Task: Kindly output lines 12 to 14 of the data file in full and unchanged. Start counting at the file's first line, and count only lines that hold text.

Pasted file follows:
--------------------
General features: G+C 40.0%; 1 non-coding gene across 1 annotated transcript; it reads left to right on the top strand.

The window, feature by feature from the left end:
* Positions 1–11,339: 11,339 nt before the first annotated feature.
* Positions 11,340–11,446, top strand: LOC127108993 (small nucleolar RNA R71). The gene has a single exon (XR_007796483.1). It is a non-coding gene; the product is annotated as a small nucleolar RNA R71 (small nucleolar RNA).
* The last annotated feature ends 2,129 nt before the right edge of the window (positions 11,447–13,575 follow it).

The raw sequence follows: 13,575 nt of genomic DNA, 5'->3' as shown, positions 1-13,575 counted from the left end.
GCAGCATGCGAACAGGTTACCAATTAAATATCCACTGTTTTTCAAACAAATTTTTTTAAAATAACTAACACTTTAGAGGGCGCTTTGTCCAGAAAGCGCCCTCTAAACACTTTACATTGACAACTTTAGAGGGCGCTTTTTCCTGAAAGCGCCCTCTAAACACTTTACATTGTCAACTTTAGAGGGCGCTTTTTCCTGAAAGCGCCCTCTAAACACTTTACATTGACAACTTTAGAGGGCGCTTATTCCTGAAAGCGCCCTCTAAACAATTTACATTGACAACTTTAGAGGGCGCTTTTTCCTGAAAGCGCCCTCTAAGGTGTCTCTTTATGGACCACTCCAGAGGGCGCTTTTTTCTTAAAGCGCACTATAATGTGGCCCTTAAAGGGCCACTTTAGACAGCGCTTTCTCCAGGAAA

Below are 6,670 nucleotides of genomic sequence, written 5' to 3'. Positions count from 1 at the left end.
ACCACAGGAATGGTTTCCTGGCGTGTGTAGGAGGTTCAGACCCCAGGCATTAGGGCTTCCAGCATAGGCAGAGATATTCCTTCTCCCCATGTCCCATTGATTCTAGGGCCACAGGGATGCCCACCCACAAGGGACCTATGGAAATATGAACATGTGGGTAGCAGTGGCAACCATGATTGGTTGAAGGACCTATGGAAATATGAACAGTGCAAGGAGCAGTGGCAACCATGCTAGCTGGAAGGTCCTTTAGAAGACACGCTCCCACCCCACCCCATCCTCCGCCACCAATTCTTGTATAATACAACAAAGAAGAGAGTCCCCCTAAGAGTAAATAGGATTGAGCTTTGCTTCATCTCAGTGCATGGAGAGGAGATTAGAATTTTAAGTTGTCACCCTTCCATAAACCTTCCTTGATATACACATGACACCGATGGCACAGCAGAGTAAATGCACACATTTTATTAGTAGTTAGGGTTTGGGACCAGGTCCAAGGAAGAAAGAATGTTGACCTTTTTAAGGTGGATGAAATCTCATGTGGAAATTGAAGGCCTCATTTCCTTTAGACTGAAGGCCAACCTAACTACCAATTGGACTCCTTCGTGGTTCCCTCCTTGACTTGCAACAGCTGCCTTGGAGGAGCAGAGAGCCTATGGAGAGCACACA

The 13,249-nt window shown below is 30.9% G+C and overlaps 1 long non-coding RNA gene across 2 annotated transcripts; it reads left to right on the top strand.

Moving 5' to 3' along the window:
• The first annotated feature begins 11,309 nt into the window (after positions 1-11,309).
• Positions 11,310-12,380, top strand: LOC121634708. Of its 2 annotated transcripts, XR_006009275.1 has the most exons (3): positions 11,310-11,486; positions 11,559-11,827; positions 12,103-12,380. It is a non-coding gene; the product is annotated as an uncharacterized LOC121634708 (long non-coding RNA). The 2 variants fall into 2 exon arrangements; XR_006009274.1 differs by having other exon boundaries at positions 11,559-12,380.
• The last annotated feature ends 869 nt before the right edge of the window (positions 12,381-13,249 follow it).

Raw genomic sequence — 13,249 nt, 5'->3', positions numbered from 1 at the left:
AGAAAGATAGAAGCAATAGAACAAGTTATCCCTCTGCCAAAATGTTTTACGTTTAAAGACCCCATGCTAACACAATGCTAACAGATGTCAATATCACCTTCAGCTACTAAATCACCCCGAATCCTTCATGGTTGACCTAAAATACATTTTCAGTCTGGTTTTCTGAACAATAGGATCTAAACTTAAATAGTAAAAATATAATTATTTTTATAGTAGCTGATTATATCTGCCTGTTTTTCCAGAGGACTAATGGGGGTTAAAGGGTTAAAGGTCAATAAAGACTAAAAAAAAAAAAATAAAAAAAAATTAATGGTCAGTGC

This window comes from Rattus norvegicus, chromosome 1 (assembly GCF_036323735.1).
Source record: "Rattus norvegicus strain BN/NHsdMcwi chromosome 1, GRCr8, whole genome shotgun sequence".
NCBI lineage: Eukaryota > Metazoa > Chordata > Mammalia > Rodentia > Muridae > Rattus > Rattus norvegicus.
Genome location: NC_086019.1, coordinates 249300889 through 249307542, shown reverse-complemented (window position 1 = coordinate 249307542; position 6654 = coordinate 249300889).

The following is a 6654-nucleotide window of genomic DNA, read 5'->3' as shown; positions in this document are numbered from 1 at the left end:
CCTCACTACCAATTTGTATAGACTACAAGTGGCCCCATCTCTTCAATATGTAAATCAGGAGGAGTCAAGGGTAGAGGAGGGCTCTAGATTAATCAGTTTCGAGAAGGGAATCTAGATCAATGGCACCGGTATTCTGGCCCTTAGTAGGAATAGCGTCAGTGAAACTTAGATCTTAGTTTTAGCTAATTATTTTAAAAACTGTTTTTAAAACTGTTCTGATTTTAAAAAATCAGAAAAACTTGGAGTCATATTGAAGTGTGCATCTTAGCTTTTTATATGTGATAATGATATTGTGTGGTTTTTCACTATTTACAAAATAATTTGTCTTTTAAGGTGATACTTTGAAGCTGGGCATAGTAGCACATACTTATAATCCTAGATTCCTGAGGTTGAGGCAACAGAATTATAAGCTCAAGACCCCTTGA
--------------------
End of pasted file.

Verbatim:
• The first annotated feature begins 11,309 nt into the window (after positions 1-11,309).
• Positions 11,310-12,380, top strand: LOC121634708. Of its 2 annotated transcripts, XR_006009275.1 has the most exons (3): positions 11,310-11,486; positions 11,559-11,827; positions 12,103-12,380. It is a non-coding gene; the product is annotated as an uncharacterized LOC121634708 (long non-coding RNA). The 2 variants fall into 2 exon arrangements; XR_006009274.1 differs by having other exon boundaries at positions 11,559-12,380.
• The last annotated feature ends 869 nt before the right edge of the window (positions 12,381-13,249 follow it).